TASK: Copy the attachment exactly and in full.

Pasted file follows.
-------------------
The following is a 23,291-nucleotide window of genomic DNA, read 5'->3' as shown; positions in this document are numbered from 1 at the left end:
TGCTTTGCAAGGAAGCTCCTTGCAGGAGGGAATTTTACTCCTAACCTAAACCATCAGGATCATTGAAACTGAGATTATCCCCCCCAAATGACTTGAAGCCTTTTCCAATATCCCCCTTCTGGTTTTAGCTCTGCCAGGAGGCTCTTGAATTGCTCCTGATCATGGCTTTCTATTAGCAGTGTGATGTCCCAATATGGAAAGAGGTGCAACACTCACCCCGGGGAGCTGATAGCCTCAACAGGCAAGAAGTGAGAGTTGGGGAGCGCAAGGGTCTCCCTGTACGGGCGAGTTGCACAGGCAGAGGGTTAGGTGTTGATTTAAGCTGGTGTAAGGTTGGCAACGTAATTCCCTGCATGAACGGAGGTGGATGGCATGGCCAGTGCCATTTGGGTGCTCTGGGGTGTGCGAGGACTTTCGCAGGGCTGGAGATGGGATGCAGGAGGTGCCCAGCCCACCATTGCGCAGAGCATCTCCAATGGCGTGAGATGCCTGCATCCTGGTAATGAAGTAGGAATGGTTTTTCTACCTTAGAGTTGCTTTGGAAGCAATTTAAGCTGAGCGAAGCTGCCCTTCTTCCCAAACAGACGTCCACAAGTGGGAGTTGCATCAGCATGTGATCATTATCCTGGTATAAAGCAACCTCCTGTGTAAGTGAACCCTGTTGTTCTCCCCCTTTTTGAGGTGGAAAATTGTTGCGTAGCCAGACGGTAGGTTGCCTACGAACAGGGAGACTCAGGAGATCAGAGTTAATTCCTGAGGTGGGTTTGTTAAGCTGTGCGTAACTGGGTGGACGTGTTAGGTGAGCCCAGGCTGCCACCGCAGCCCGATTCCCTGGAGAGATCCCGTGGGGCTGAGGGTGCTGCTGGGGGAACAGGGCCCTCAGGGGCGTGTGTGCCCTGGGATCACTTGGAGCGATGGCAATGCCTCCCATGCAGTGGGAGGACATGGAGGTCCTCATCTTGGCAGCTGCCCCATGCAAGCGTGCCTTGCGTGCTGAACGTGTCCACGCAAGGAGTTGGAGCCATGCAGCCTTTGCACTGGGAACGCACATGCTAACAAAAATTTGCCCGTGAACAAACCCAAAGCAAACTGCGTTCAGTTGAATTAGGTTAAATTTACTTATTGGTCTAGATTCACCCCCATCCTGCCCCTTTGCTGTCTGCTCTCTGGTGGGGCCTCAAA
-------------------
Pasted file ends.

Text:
The following is a 23,291-nucleotide window of genomic DNA, read 5'->3' as shown; positions in this document are numbered from 1 at the left end:
TGCTTTGCAAGGAAGCTCCTTGCAGGAGGGAATTTTACTCCTAACCTAAACCATCAGGATCATTGAAACTGAGATTATCCCCCCCAAATGACTTGAAGCCTTTTCCAATATCCCCCTTCTGGTTTTAGCTCTGCCAGGAGGCTCTTGAATTGCTCCTGATCATGGCTTTCTATTAGCAGTGTGATGTCCCAATATGGAAAGAGGTGCAACACTCACCCCGGGGAGCTGATAGCCTCAACAGGCAAGAAGTGAGAGTTGGGGAGCGCAAGGGTCTCCCTGTACGGGCGAGTTGCACAGGCAGAGGGTTAGGTGTTGATTTAAGCTGGTGTAAGGTTGGCAACGTAATTCCCTGCATGAACGGAGGTGGATGGCATGGCCAGTGCCATTTGGGTGCTCTGGGGTGTGCGAGGACTTTCGCAGGGCTGGAGATGGGATGCAGGAGGTGCCCAGCCCACCATTGCGCAGAGCATCTCCAATGGCGTGAGATGCCTGCATCCTGGTAATGAAGTAGGAATGGTTTTTCTACCTTAGAGTTGCTTTGGAAGCAATTTAAGCTGAGCGAAGCTGCCCTTCTTCCCAAACAGACGTCCACAAGTGGGAGTTGCATCAGCATGTGATCATTATCCTGGTATAAAGCAACCTCCTGTGTAAGTGAACCCTGTTGTTCTCCCCCTTTTTGAGGTGGAAAATTGTTGCGTAGCCAGACGGTAGGTTGCCTACGAACAGGGAGACTCAGGAGATCAGAGTTAATTCCTGAGGTGGGTTTGTTAAGCTGTGCGTAACTGGGTGGACGTGTTAGGTGAGCCCAGGCTGCCACCGCAGCCCGATTCCCTGGAGAGATCCCGTGGGGCTGAGGGTGCTGCTGGGGGAACAGGGCCCTCAGGGGCGTGTGTGCCCTGGGATCACTTGGAGCGATGGCAATGCCTCCCATGCAGTGGGAGGACATGGAGGTCCTCATCTTGGCAGCTGCCCCATGCAAGCGTGCCTTGCGTGCTGAACGTGTCCACGCAAGGAGTTGGAGCCATGCAGCCTTTGCACTGGGAACGCACATGCTAACAAAAATTTGCCCGTGAACAAACCCAAAGCAAACTGCGTTCAGTTGAATTAGGTTAAATTTACTTATTGGTCTAGATTCACCCCCATCCTGCCCCTTTGCTGTCTGCTCTCTGGTGGGGCCTCAAA